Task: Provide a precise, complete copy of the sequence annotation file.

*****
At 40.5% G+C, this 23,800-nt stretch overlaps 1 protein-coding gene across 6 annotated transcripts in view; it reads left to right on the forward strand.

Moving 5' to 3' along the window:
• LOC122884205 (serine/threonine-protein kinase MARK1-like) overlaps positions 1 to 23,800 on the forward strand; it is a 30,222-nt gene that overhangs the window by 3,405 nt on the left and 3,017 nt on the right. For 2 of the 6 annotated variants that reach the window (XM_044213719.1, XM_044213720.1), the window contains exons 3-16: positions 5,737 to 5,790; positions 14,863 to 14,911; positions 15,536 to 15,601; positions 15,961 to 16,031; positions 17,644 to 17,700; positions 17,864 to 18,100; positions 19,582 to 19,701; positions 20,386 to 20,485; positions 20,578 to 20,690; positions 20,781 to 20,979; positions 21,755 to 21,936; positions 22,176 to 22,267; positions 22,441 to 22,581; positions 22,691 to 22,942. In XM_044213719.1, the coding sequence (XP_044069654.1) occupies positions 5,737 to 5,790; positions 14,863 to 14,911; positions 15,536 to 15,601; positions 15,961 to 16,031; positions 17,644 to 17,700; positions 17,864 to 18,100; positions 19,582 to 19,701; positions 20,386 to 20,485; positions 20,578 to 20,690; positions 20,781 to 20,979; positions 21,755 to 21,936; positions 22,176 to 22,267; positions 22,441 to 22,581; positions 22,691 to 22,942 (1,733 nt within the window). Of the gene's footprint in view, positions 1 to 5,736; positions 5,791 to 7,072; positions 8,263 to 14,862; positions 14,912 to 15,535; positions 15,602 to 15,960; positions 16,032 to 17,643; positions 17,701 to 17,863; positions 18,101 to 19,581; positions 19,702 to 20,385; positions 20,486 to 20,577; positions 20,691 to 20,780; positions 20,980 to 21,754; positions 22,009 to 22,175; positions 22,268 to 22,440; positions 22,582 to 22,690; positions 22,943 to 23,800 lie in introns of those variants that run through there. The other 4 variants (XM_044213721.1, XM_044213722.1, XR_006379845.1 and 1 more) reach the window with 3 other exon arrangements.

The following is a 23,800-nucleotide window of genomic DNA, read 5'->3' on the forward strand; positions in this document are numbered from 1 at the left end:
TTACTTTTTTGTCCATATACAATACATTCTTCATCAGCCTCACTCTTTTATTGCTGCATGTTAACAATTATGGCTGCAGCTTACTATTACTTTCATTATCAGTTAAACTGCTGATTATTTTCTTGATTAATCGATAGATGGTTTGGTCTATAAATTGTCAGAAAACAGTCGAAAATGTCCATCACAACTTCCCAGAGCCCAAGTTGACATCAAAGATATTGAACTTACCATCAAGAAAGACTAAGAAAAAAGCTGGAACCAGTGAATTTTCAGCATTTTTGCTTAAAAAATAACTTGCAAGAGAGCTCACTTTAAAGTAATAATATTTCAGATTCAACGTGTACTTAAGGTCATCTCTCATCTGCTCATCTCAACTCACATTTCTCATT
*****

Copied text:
At 40.5% G+C, this 23,800-nt stretch overlaps 1 protein-coding gene across 6 annotated transcripts in view; it reads left to right on the forward strand.

Moving 5' to 3' along the window:
• LOC122884205 (serine/threonine-protein kinase MARK1-like) overlaps positions 1 to 23,800 on the forward strand; it is a 30,222-nt gene that overhangs the window by 3,405 nt on the left and 3,017 nt on the right. For 2 of the 6 annotated variants that reach the window (XM_044213719.1, XM_044213720.1), the window contains exons 3-16: positions 5,737 to 5,790; positions 14,863 to 14,911; positions 15,536 to 15,601; positions 15,961 to 16,031; positions 17,644 to 17,700; positions 17,864 to 18,100; positions 19,582 to 19,701; positions 20,386 to 20,485; positions 20,578 to 20,690; positions 20,781 to 20,979; positions 21,755 to 21,936; positions 22,176 to 22,267; positions 22,441 to 22,581; positions 22,691 to 22,942. In XM_044213719.1, the coding sequence (XP_044069654.1) occupies positions 5,737 to 5,790; positions 14,863 to 14,911; positions 15,536 to 15,601; positions 15,961 to 16,031; positions 17,644 to 17,700; positions 17,864 to 18,100; positions 19,582 to 19,701; positions 20,386 to 20,485; positions 20,578 to 20,690; positions 20,781 to 20,979; positions 21,755 to 21,936; positions 22,176 to 22,267; positions 22,441 to 22,581; positions 22,691 to 22,942 (1,733 nt within the window). Of the gene's footprint in view, positions 1 to 5,736; positions 5,791 to 7,072; positions 8,263 to 14,862; positions 14,912 to 15,535; positions 15,602 to 15,960; positions 16,032 to 17,643; positions 17,701 to 17,863; positions 18,101 to 19,581; positions 19,702 to 20,385; positions 20,486 to 20,577; positions 20,691 to 20,780; positions 20,980 to 21,754; positions 22,009 to 22,175; positions 22,268 to 22,440; positions 22,582 to 22,690; positions 22,943 to 23,800 lie in introns of those variants that run through there. The other 4 variants (XM_044213721.1, XM_044213722.1, XR_006379845.1 and 1 more) reach the window with 3 other exon arrangements.

The following is a 23,800-nucleotide window of genomic DNA, read 5'->3' on the forward strand; positions in this document are numbered from 1 at the left end:
TTACTTTTTTGTCCATATACAATACATTCTTCATCAGCCTCACTCTTTTATTGCTGCATGTTAACAATTATGGCTGCAGCTTACTATTACTTTCATTATCAGTTAAACTGCTGATTATTTTCTTGATTAATCGATAGATGGTTTGGTCTATAAATTGTCAGAAAACAGTCGAAAATGTCCATCACAACTTCCCAGAGCCCAAGTTGACATCAAAGATATTGAACTTACCATCAAGAAAGACTAAGAAAAAAGCTGGAACCAGTGAATTTTCAGCATTTTTGCTTAAAAAATAACTTGCAAGAGAGCTCACTTTAAAGTAATAATATTTCAGATTCAACGTGTACTTAAGGTCATCTCTCATCTGCTCATCTCAACTCACATTTCTCATT